The only way not to lend your assets to someone else is to invest in physical, storable property. Gold is an obvious candidate and I think it’s a good idea to own some. But I also wouldn’t go whole-hog into precious metals. What else can you do?

The answer is to keep lending, but be smart about it.

Maybe you can’t avoid lending or predict whether a debt jubilee will annihilate your principal. You can, however, make sure that you earn yields that compensate you for the risk. And the best way to do that is to sell liquidity.

The nice thing about bank accounts, money market funds, and Treasury bills is you can always trade them for something else, with no notice. They are highly liquid, in other words. But we forget that liquidity isn’t free. You “pay” for it by receiving lower yield on those assets.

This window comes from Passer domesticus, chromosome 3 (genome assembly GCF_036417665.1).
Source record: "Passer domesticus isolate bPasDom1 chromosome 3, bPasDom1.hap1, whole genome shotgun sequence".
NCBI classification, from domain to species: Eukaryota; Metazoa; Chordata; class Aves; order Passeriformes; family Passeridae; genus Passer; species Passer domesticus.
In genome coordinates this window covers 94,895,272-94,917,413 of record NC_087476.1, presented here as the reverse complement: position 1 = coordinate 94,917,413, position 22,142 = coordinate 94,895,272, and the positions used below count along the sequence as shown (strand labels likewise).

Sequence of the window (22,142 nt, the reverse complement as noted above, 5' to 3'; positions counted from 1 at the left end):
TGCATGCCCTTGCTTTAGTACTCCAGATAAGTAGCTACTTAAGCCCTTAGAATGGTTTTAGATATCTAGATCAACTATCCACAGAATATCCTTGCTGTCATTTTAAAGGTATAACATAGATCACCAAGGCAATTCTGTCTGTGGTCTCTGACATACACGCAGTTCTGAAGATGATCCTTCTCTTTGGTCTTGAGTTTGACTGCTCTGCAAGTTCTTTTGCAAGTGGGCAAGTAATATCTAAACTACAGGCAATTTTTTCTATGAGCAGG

This can make sense if you really do need that money available instantly, but that’s often not the case. People leave cash in money market funds for months and even years, earning much less than they could by simply buying a three-month CD and rolling it over. There’s no significant difference in credit or interest rate risk. It is simply a lost opportunity—a gift you hand to other parties.

Obviously, you want some liquidity because things happen, but most investors want too much of it and it cuts deeply into their returns. With very little effort and almost no extra risk, you can enhance your return on cash by 100-200 basis points (that’s 1-2%) annually, just by accepting lower liquidity on money you don’t need to keep liquid anyway.

You might do even better. In the private credit world I’ve written about (see The Seven Fat Years of ZIRP), it’s possible to earn 300-600 extra basis points in additional yield. Those opportunities are legally accessible only to high-net-worth investors, unfortunately, but they are worth investigating if you qualify.